Major Chambers made the usual demand in such circumstances for the Americans to surrender “to spare the effusion of blood.” Shipp replied that Croghan and his garrison were determined to defend the fort to the last extremity—or to bury themselves in its ruins. Dickson replied that it was a pity that so fine a young man should fall into the hands of the “savages”-- “Sir, for God's sake surrender, and prevent the dreadful massacre that will be caused by your resistance.” Shipp answered, “When the fort is taken there will be none left to massacre. It will not be given up while a man is able to resist.”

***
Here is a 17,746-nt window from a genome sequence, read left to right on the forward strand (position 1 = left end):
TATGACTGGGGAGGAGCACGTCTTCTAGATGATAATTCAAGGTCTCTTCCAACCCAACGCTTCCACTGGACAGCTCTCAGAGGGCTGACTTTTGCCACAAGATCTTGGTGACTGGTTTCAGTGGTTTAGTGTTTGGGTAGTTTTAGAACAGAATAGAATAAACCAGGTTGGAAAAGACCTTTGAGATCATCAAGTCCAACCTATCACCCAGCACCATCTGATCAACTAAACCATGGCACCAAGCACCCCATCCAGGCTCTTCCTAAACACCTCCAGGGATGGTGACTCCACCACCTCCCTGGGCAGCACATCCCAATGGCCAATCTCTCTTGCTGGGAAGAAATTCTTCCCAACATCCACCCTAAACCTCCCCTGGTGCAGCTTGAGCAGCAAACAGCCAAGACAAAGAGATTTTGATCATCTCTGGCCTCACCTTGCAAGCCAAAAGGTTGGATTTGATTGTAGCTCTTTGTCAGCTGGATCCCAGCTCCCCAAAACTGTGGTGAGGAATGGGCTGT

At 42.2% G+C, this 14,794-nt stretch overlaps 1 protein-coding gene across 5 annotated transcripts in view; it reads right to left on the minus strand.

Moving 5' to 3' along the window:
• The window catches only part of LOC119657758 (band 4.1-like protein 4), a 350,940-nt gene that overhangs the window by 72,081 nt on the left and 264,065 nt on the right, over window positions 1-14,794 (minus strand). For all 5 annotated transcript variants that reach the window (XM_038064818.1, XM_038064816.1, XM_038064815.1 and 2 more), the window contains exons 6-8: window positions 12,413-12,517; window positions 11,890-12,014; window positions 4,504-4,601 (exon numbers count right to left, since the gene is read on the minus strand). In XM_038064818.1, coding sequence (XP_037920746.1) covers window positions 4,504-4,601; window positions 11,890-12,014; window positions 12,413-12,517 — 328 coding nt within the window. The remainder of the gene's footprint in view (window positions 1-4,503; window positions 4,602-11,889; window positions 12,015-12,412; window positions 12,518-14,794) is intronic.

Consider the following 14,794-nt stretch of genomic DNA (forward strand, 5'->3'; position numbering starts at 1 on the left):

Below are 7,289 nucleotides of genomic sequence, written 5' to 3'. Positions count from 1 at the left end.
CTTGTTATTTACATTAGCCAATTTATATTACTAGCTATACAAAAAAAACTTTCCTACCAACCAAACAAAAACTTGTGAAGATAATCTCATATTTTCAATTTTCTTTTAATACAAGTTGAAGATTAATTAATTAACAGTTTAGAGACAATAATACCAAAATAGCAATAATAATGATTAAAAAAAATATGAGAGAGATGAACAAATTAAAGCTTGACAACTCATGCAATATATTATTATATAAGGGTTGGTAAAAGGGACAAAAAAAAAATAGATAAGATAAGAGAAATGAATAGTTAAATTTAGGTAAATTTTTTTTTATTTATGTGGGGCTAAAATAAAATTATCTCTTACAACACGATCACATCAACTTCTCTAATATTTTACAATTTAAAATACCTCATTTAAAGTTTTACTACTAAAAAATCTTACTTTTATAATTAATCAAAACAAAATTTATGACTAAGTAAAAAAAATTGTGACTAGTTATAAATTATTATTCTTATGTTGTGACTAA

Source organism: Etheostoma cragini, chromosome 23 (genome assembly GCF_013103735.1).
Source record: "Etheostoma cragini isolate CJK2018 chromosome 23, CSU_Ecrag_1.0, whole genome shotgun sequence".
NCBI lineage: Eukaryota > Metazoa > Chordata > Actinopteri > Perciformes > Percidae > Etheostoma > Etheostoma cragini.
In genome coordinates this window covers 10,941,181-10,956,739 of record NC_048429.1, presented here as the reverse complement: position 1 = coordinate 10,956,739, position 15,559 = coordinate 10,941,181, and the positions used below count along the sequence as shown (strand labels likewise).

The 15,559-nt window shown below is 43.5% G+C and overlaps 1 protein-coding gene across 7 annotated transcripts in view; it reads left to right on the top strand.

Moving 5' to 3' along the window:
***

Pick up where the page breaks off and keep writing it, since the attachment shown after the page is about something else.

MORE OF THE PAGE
At that, their conference was interrupted when an Indian leaped out from the cover of a nearby ravine, ran to the American and tried to grab his sword. Major Dickson stepped up to defend Ensign Shipp, and anxiously ushered him back towards the safety of the stockade. The parley was over.
A close up of the layout of the fort. B blockhouse at top center was where "old Betsy" was hidden. Note the extra curtain wall where the fort was expanded into a rectangle. The plateau where the fort was constructed is now the location of the Fremont Public Library.
Major George Croghan in the uniform of Major, 17th Infantry.